Tribe v Southdown Gliding Club Ltd – reliance on inaccurate estimate at allocation results in limit on recoverable costs  EWHC 90080 (Costs)
The court limited the amount of costs which could be recovered from the other side where the estimate given at allocation was only a fifth of the costs finally incurred. The claimant had reasonably relied on the estimate given – he would have obtained additional insurance cover had he known that his costs exposure would be so much greater – and the reasons given by the defendants to explain the difference between the estimate and the costs claimed did not fully account for the discrepancy. The estimate did not act as a cap on recoverable costs but it was appropriate to limit the sum recovered in accordance with sections 6.5A and 6.6 of PD 43.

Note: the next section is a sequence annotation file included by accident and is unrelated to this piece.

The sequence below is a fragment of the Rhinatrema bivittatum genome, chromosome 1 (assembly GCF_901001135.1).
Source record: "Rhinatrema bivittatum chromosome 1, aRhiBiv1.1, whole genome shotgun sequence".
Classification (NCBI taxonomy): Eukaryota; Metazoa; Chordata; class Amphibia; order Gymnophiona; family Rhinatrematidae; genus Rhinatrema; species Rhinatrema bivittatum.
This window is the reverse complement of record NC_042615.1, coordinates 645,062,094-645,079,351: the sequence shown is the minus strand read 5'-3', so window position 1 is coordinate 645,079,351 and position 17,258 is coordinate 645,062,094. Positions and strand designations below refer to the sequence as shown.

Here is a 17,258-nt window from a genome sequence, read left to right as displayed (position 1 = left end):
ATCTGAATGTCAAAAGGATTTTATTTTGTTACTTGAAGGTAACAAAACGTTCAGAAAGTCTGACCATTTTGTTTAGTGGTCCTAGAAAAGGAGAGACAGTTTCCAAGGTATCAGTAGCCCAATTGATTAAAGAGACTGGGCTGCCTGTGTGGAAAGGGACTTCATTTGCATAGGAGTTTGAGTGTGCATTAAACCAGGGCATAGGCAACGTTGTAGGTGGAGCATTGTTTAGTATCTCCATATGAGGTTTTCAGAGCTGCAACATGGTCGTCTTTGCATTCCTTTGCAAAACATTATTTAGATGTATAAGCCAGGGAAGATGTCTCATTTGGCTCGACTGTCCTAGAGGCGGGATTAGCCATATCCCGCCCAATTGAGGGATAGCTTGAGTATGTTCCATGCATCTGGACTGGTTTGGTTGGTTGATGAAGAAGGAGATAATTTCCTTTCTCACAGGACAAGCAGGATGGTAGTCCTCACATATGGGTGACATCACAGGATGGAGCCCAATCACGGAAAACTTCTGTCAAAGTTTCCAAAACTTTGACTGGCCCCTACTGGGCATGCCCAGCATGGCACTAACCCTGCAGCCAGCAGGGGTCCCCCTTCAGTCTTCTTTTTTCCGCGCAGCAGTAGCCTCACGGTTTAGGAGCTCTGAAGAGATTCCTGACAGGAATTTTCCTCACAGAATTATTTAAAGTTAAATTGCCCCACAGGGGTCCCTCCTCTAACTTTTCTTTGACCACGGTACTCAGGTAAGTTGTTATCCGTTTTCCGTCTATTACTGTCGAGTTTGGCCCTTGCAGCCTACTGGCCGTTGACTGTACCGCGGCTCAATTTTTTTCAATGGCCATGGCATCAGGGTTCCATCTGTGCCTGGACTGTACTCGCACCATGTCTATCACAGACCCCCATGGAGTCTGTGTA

Comment: the figures in question here were as follows:
Defendants’ estimate at allocation: £50,000
Defendant’s actual costs: £244,509.72 (£150,640 profit costs)
Judge’s estimate of defendants’ appropriate costs: £100,000 - £150,000
Claimant’s ATE insurance for both sides’ costs: £100,000
Defendants’ recoverable costs: £70,000
This decision highlights the three requirements which must be met before a cap can be ordered:
- There is a difference of 20% or more between the base costs claimed and the costs shown in the receiving party’s estimate.
- The difference is not adequately explained by the receiving party.
- The paying party has relied on the estimate.
Reliance was easy to prove in this case because the defendants were aware that the claimant had purchased ATE insurance from the Notice of Funding and were therefore aware of the importance of the estimate. In other cases, this may be more difficult.